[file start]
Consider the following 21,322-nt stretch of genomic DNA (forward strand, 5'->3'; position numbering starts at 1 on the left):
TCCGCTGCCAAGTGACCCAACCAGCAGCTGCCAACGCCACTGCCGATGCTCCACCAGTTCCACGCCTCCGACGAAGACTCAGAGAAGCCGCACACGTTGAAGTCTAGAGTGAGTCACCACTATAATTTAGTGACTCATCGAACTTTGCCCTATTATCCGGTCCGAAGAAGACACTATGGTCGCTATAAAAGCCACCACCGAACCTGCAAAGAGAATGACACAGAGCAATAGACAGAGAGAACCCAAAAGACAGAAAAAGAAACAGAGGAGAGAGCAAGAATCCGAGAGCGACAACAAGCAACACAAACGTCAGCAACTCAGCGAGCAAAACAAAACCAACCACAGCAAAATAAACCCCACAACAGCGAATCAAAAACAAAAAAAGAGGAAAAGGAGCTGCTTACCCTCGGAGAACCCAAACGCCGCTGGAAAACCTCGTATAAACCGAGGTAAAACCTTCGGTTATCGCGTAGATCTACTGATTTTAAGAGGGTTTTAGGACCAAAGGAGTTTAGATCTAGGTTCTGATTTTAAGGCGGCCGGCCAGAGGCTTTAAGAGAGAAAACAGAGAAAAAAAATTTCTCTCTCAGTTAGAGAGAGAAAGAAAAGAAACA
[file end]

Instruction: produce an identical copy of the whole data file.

Consider the following 21,322-nt stretch of genomic DNA (forward strand, 5'->3'; position numbering starts at 1 on the left):
TCCGCTGCCAAGTGACCCAACCAGCAGCTGCCAACGCCACTGCCGATGCTCCACCAGTTCCACGCCTCCGACGAAGACTCAGAGAAGCCGCACACGTTGAAGTCTAGAGTGAGTCACCACTATAATTTAGTGACTCATCGAACTTTGCCCTATTATCCGGTCCGAAGAAGACACTATGGTCGCTATAAAAGCCACCACCGAACCTGCAAAGAGAATGACACAGAGCAATAGACAGAGAGAACCCAAAAGACAGAAAAAGAAACAGAGGAGAGAGCAAGAATCCGAGAGCGACAACAAGCAACACAAACGTCAGCAACTCAGCGAGCAAAACAAAACCAACCACAGCAAAATAAACCCCACAACAGCGAATCAAAAACAAAAAAAGAGGAAAAGGAGCTGCTTACCCTCGGAGAACCCAAACGCCGCTGGAAAACCTCGTATAAACCGAGGTAAAACCTTCGGTTATCGCGTAGATCTACTGATTTTAAGAGGGTTTTAGGACCAAAGGAGTTTAGATCTAGGTTCTGATTTTAAGGCGGCCGGCCAGAGGCTTTAAGAGAGAAAACAGAGAAAAAAAATTTCTCTCTCAGTTAGAGAGAGAAAGAAAAGAAACA